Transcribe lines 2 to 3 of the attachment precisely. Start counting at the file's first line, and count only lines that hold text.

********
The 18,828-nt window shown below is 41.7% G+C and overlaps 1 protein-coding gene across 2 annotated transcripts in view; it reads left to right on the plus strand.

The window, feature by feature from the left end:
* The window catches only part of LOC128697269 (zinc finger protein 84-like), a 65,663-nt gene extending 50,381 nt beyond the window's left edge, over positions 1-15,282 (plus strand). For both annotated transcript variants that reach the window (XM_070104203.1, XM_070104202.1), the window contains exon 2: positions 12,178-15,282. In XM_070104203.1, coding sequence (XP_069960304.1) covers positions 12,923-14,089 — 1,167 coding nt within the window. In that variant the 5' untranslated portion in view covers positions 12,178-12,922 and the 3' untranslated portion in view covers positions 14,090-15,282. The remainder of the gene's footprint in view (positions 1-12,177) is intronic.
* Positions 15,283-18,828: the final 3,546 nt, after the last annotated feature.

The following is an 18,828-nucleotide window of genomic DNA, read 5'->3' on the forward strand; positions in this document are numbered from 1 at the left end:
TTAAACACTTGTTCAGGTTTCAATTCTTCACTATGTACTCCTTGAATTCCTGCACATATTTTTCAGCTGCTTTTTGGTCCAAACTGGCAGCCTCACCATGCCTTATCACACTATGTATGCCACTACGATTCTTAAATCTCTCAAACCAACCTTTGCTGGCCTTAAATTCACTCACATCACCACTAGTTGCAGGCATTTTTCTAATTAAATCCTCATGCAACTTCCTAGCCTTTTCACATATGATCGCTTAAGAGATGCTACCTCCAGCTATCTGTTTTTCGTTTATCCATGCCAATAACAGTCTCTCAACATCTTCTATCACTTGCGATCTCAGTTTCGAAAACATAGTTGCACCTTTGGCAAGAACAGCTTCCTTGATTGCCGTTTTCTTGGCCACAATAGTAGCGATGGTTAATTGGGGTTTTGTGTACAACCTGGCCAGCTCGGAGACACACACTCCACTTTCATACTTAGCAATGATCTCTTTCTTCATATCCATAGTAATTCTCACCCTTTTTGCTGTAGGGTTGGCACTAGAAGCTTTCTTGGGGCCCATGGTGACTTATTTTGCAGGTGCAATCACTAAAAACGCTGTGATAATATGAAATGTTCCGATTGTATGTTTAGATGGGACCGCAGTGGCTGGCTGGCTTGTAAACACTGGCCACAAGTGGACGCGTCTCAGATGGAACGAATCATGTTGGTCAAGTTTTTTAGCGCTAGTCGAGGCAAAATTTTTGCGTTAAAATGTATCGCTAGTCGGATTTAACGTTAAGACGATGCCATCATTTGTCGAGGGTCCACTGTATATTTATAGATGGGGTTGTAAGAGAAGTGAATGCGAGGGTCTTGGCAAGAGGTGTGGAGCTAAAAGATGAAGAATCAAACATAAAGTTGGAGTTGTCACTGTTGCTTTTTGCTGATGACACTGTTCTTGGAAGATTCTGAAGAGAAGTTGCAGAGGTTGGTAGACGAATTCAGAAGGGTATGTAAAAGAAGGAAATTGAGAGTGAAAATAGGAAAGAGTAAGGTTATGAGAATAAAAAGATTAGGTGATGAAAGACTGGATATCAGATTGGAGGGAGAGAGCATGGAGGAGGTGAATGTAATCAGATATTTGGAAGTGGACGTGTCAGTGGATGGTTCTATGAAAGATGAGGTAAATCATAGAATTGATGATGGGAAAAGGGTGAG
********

The window, feature by feature from the left end:
* The window catches only part of LOC128697269 (zinc finger protein 84-like), a 65,663-nt gene extending 50,381 nt beyond the window's left edge, over positions 1-15,282 (plus strand). For both annotated transcript variants that reach the window (XM_070104203.1, XM_070104202.1), the window contains exon 2: positions 12,178-15,282. In XM_070104203.1, coding sequence (XP_069960304.1) covers positions 12,923-14,089 — 1,167 coding nt within the window. In that variant the 5' untranslated portion in view covers positions 12,178-12,922 and the 3' untranslated portion in view covers positions 14,090-15,282. The remainder of the gene's footprint in view (positions 1-12,177) is intronic.